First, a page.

Laura Keynes: The hypocrisy of Glastonbury Greenies

Despite the Glastonbury greenwash festival goers have shown their true colours on green issues by leaving a mountain of rubbish behind. The pictures are appalling.

Or are they? I ask because no-one else seems unduly concerned. There’s a bit of polite spluttering about how anti-social it is to litter, but an army of volunteers will cheerfully don fluorescent tabards and set out with bin bags and pick sticks.

That’s how it is in my rural community, ten minutes drive beyond an edge-of-town McDonalds. By the time customers have emptied their fast food cartons, they’re speeding towards the village on an empty stretch of country road, and with no-one around to witness the illegal act of throwing litter from a moving vehicle, or impose the fixed penalty fine, they litter with impunity.

Twice a year the parish council organizes local volunteers for a litter-pick. The good people of the parish turn out, have a jolly time filling bin bags, and the village looks nice for all of a day before some yob whizzes through with an empty can of Red Bull. Councillors never express concern, or petition local authorities for more resources to tackle this criminal behaviour. There’s no point, the resources aren’t there.

It’s great that community-minded folks pick up other peoples’ litter - I applaud these nameless Big Society heroes up and down the country – but it doesn’t seem to change anything. It’s expecting others to notice and abide by an implicit code of behaviour without ever telling them explicitly what good behaviour is, or calling out bad behaviour. It sends the message that cleaning up is someone else’s job, not a personal responsibility.

The wonder isn’t that some people find it so hard to take litter home, but more that we tolerate the mess left behind. Our collective attitude seems to be that this volume of rubbish is normal and to be expected; ignorant people will litter but middle Englanders will go on quietly picking up after them.

The rubbish left at Glastonbury now shows middle Englanders to be among the worst offenders. Rich enough to buy camping equipment, and rich enough to discard it after one use.

Liberal enough to let teenaged offspring go to festivals, and liberal when it comes to their anti-social behaviour.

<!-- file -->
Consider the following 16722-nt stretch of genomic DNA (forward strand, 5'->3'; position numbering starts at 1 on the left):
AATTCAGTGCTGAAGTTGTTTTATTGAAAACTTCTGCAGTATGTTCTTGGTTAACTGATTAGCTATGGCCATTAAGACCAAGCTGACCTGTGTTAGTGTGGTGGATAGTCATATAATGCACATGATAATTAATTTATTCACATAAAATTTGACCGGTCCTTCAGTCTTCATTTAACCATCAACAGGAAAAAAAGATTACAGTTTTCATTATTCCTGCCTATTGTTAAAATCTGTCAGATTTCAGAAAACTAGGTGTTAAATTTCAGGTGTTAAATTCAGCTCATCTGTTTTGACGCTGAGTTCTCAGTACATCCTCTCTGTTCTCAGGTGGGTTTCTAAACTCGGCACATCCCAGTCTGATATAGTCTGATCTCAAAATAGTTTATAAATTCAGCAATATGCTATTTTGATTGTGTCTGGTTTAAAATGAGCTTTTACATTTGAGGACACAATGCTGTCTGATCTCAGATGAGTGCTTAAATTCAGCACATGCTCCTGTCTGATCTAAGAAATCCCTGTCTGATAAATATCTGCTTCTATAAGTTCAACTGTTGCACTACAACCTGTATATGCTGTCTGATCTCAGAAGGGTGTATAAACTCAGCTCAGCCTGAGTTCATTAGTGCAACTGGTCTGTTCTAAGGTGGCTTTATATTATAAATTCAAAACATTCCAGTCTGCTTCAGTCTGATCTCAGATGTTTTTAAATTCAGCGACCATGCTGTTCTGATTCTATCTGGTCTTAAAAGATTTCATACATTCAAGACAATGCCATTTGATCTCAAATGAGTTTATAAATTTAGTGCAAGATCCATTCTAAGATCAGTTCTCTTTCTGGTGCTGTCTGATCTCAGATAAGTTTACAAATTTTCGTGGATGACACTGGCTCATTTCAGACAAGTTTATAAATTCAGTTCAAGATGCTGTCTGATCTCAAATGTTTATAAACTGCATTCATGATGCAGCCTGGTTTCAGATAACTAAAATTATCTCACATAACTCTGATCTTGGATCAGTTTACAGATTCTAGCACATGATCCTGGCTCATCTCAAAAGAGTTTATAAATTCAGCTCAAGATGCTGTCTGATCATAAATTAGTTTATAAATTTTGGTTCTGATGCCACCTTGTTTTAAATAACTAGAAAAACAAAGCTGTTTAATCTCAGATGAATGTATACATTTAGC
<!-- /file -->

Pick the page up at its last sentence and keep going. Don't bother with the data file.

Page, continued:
At the end of his book Litter: How Other People’s Rubbish Shapes Our Lives, Theodore Dalrymple asks why he’s the kind of person who waits to find a bin rather than drop litter. He concludes, “because my mother taught me”.

My mum was hot on manners too. She thought kids needed telling, “This is public space, keep it nice for other people.” How often do you hear parents say that now? How often do you come across parents like Jessica Stillwell, aka ‘Striking Mom’, who taught her kids a lesson on personal responsibility?

Cameron’s Conservatives rely on Big Society, but at what point is it just being taken for granted? Maybe volunteer litter pickers should go on strike. Just a thought.

Laura Keynes

  • Jen The Blue

    Hypocritical greenie. Tautology.

    • InLikeFlint

      Who, me?

  • InLikeFlint

    Well, up to a point. Glastonbury is a music and arts festival, and it follows that most of the people that attend are there for the music, not to celebrate ‘green issues’. The litter issue is a bit more straightforward. Your picture shows the view from the back of the Pyramid Stage, and while there are litter bins at a couple of points at the edge of the stage area, there is nothing within the area itself. When there are over 150,000 people crammed into an area that size for anything up to four hours at a time, there is bound to be a litter problem. It is also worth noting that most other areas at the site don’t have issues as bad as this, there is litter, but on the whole most people use the bins and/or take their rubbish away with them.

  • woodsy42

    A few weeks ago I was at the 3 day Uttoxeter acoustic festival. The site was litter free throughout the event, any minor bits of litter being picked up by officials to keep it clean and thus deter offenders.
    Does this mean folk music fans are considerably more environmentally minded than the fashionable Glastonbury set or just older and having older values? Oddly I would bet many more are UKIP supporters too.

  • Ken_Johns